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Preschool Teachers, Except Special Education

Instruct preschool-aged students, following curricula or lesson plans, in activities designed to promote social, physical, and intellectual growth.

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    Work Activities

    Work Activities

    • Observe and evaluate children's performance, behavior, social development, and physical health.
    • Select, store, order, issue, and inventory classroom equipment, materials, and supplies.
    • Organize and lead activities designed to promote physical, mental, and social development, such as games, arts and crafts, music, storytelling, and field trips.
    • Select, store, order, issue, and inventory classroom equipment, materials, and supplies.
    • Plan and supervise class projects, field trips, visits by guests, or other experiential activities and guide students in learning from those activities.
    • Provide disabled students with assistive devices, supportive technology, and assistance accessing facilities, such as restrooms.
    • Establish clear objectives for all lessons, units, and projects and communicate those objectives to children.
    • Plan and conduct activities for a balanced program of instruction, demonstration, and work time that provides students with opportunities to observe, question, and investigate.
    • Identify children showing signs of emotional, developmental, or health-related problems and discuss them with supervisors, parents or guardians, and child development specialists.
    • Prepare and implement remedial programs for students requiring extra help.
    • Select, store, order, issue, and inventory classroom equipment, materials, and supplies.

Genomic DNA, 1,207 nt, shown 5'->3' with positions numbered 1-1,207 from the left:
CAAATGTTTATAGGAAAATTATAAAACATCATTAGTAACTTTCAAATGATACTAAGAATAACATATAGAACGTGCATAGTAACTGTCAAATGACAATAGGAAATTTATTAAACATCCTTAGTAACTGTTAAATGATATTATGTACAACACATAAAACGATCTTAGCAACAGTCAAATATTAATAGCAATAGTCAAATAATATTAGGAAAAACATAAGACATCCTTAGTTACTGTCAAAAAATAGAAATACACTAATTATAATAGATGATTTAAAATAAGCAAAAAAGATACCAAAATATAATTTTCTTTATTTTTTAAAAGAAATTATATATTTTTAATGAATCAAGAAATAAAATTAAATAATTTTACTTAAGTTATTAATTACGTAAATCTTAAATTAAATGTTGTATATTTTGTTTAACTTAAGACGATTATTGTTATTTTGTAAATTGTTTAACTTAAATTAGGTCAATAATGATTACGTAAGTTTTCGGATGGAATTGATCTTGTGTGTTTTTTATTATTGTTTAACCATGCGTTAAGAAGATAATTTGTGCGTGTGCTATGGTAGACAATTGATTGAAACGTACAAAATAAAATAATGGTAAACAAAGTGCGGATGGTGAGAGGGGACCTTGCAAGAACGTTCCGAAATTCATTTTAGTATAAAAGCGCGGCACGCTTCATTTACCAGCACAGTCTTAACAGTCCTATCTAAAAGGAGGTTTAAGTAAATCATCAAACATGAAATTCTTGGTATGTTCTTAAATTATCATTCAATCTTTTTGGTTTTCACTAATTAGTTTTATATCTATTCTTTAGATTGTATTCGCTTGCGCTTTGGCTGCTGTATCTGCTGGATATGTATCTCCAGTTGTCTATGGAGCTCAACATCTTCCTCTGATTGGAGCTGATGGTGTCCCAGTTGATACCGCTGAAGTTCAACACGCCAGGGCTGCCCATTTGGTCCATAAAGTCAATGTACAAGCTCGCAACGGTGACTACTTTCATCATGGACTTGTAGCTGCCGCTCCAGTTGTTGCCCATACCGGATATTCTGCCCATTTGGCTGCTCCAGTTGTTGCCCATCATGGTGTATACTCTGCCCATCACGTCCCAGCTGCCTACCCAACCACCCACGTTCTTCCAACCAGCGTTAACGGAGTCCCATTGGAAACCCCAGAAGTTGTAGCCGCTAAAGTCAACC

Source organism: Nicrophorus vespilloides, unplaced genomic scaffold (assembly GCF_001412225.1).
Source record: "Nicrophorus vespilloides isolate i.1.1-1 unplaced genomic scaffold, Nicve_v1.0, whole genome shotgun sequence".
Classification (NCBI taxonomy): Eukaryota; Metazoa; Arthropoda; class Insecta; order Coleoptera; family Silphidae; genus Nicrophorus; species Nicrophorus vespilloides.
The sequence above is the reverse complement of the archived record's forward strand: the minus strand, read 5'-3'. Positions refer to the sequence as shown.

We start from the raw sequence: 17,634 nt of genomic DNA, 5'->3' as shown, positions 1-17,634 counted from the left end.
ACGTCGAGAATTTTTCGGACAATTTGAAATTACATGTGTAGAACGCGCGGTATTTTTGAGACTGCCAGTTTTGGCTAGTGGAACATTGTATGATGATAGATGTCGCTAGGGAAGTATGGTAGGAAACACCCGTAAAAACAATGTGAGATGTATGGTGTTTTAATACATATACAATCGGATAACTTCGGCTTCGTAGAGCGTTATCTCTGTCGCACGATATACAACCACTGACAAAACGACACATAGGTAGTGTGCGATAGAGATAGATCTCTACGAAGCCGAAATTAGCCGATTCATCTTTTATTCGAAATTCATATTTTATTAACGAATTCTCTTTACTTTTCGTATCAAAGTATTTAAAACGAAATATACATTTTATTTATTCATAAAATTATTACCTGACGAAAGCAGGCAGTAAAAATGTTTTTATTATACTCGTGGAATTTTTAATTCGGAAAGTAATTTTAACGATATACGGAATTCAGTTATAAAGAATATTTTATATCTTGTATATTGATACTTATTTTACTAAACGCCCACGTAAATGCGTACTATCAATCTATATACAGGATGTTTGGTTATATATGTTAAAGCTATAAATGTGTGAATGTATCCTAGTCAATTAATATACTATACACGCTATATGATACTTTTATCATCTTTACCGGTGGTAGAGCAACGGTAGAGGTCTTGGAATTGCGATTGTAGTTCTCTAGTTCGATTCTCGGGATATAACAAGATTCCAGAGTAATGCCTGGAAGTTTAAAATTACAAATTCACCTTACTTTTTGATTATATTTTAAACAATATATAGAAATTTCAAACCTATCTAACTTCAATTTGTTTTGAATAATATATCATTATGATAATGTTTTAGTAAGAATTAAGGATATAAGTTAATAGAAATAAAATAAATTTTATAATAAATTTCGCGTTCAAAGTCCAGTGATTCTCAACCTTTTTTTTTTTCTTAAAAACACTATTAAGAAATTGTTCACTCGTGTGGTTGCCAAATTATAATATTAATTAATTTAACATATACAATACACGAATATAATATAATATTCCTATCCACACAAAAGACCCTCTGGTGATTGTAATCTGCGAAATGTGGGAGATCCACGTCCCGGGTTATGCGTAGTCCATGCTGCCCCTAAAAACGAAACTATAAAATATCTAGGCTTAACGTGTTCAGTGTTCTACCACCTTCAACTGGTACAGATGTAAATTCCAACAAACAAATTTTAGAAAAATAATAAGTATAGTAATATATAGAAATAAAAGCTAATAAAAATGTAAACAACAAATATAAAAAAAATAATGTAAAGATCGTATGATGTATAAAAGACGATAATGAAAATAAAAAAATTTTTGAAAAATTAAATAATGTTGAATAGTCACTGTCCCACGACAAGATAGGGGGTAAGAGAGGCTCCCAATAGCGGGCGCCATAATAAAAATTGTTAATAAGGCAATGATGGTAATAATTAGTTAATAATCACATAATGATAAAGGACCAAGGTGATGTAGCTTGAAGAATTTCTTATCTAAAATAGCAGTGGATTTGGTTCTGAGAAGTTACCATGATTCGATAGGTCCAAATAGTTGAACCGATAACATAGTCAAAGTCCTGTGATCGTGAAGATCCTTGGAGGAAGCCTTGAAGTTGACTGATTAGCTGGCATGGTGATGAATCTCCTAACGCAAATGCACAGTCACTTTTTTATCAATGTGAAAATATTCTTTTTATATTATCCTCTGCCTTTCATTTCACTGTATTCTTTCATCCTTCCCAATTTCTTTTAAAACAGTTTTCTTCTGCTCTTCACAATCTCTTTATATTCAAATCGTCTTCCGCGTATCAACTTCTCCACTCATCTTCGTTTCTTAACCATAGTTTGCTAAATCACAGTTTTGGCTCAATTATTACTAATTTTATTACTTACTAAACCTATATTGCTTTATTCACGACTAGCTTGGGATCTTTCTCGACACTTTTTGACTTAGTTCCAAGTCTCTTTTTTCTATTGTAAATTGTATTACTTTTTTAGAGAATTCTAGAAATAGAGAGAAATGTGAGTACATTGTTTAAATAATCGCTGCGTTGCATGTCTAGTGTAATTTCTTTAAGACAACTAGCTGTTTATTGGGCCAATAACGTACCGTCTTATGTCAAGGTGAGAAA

• Demonstrate activities to children.
    • Teach proper eating habits and personal hygiene.
    • Assimilate arriving children to the school environment by greeting them, helping them remove outerwear, and selecting activities of interest to them.
    • Arrange indoor and outdoor space to facilitate creative play, motor-skill activities, and safety.
    • Arrange indoor and outdoor space to facilitate creative play, motor-skill activities, and safety.
    • Collaborate with other teachers and administrators in the development, evaluation, and revision of preschool programs.
    • Perform administrative duties, such as hall and cafeteria monitoring and bus loading and unloading.
    • Identify children showing signs of emotional, developmental, or health-related problems and discuss them with supervisors, parents or guardians, and child development specialists.
    • Maintain accurate and complete student records as required by laws, district policies, and administrative regulations.
    • Meet with other professionals to discuss individual students' needs and progress.
    • Observe and evaluate children's performance, behavior, social development, and physical health.
    • Organize and label materials and display students' work in a manner appropriate for their ages and perceptual skills.
    • Serve meals and snacks in accordance with nutritional guidelines.
    • Adapt teaching methods and instructional materials to meet students' varying needs and interests.
    • Attend professional meetings, educational conferences, and teacher training workshops to maintain and improve professional competence.
    • Enforce all administration policies and rules governing students.